Give parsnips a spot in your garden this spring, and you'll enjoy their homegrown taste throughout next winter. Parsnips taste sweeter after frost and don't suffer if you leave them in the ground until you're ready to eat them.
This family also need warm temperatures to germinate and the air temperature has to reach 12C (52F) before germination occurs. Wait for spring to arrive before you sow any of them. However seeds should be acquired in good time because this vegetable regularly heads the top ten seeds list and can sell out quickly.
Pest Watch and Disease Alert
Parsnips rarely experience disease or pest problems. Rotating your crop on a three-year cycle prevents scab (Streptomyces scabies), a disease that causes corky scabs to form on roots; and soft rot, which causes water-soaked spots on the leaves and roots.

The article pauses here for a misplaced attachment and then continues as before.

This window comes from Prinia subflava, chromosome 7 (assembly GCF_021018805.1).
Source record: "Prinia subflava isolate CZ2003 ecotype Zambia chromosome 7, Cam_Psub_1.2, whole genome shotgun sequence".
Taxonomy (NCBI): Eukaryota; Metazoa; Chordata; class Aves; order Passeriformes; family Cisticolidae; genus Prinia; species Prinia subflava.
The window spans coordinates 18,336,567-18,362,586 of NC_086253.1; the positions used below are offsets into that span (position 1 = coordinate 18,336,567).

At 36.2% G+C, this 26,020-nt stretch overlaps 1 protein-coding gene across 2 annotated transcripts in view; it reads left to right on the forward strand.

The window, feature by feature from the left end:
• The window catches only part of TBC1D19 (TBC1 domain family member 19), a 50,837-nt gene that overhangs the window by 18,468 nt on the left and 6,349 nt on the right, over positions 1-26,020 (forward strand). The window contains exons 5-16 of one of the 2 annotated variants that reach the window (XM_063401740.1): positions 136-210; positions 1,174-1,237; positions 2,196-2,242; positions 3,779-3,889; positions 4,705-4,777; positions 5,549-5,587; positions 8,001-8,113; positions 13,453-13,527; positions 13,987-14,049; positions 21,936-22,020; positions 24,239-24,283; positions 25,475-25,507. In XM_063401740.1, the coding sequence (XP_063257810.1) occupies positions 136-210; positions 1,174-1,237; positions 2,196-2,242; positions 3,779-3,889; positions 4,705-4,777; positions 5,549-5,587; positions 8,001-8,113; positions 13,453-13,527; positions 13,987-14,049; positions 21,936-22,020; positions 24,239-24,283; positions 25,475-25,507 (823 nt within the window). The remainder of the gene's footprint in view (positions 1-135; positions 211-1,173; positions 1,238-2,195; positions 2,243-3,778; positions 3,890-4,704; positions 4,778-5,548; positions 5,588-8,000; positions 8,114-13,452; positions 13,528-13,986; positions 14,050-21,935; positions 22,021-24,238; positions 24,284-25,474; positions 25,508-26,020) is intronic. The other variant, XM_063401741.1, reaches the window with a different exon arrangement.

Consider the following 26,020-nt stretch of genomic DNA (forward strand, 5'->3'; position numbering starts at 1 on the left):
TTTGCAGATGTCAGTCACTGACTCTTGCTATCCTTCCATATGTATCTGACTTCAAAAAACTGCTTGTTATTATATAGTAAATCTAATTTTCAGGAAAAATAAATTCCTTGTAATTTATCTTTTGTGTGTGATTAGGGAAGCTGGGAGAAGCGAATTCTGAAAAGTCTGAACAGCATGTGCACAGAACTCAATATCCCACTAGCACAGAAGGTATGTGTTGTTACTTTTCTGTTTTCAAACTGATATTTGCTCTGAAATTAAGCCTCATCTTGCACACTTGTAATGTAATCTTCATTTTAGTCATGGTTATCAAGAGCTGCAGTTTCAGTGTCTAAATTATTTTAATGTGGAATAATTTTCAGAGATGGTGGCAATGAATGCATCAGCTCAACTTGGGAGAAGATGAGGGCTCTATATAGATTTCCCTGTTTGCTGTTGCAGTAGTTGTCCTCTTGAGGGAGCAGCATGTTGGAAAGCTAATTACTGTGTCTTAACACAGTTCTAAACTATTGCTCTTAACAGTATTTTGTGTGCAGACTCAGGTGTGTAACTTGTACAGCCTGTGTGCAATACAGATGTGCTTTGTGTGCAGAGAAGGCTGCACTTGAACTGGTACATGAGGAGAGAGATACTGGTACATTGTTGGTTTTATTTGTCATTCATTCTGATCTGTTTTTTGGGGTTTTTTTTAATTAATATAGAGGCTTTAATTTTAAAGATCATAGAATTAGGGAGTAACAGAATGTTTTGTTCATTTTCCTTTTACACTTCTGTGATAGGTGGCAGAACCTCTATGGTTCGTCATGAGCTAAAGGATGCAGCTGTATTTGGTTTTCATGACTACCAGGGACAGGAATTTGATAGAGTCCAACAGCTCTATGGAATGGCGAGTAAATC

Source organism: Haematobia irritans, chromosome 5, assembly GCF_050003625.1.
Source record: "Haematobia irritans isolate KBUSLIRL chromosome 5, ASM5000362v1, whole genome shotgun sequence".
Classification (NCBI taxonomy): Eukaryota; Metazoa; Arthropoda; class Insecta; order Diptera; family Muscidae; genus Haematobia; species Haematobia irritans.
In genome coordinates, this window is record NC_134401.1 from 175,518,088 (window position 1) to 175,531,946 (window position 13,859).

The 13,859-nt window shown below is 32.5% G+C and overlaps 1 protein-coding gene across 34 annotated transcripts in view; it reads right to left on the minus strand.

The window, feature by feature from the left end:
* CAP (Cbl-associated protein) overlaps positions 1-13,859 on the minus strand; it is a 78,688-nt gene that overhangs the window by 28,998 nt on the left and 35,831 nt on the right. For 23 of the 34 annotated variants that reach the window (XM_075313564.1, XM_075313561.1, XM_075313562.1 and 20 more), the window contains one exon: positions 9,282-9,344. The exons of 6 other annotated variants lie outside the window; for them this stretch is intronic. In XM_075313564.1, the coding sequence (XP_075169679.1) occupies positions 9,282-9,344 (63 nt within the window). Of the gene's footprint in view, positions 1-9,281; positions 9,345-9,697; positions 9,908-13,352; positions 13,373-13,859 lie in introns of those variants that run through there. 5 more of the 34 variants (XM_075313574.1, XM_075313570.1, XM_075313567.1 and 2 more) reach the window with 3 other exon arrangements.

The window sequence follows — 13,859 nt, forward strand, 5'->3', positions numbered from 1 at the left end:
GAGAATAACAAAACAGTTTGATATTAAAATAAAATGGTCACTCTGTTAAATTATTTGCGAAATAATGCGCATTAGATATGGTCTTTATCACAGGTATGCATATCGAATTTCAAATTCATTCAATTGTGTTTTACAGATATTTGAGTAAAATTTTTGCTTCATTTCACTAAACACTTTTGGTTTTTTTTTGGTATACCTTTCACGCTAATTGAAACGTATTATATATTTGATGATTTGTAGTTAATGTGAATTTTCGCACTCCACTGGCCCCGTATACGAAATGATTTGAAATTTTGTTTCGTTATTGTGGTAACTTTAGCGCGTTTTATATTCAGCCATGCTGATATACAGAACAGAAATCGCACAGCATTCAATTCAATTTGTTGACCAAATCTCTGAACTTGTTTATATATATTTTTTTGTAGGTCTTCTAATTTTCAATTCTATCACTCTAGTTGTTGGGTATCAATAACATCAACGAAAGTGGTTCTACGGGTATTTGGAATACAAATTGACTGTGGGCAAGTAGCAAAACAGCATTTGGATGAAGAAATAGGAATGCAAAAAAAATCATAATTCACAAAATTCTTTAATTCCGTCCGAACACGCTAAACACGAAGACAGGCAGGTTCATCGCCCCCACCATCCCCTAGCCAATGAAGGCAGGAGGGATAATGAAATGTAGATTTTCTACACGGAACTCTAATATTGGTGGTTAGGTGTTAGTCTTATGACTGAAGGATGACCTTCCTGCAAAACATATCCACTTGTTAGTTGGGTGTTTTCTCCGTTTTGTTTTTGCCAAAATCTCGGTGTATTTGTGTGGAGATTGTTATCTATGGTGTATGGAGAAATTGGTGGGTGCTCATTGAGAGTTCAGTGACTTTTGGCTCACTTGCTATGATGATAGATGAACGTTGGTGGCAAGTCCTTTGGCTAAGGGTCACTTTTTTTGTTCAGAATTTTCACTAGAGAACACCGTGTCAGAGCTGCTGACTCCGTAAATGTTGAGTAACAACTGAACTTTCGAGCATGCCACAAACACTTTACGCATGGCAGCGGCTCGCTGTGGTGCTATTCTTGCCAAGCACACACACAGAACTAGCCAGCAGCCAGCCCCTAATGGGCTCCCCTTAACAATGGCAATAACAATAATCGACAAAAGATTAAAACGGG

Carrot rust flies (Psila rosae) lay eggs near the crown of plants, and their larvae burrow into parsnip and carrot roots, causing rotting and reduced yields.
Cover your seedbed with a row cover to keep these pests away from your crop.
Parsnips mature in about 120 days. But the roots taste sweeter if they're left in the ground until after the first hard frost. You can overwinter parsnips by covering them with a 2-inch layer of mulch. Harvest the roots as needed throughout winter and spring. Finish harvesting before new growth begins.
Parsnips are very hardy and they can be left in the ground until April. This makes them well worth growing for winter use, because you dig them as you use them.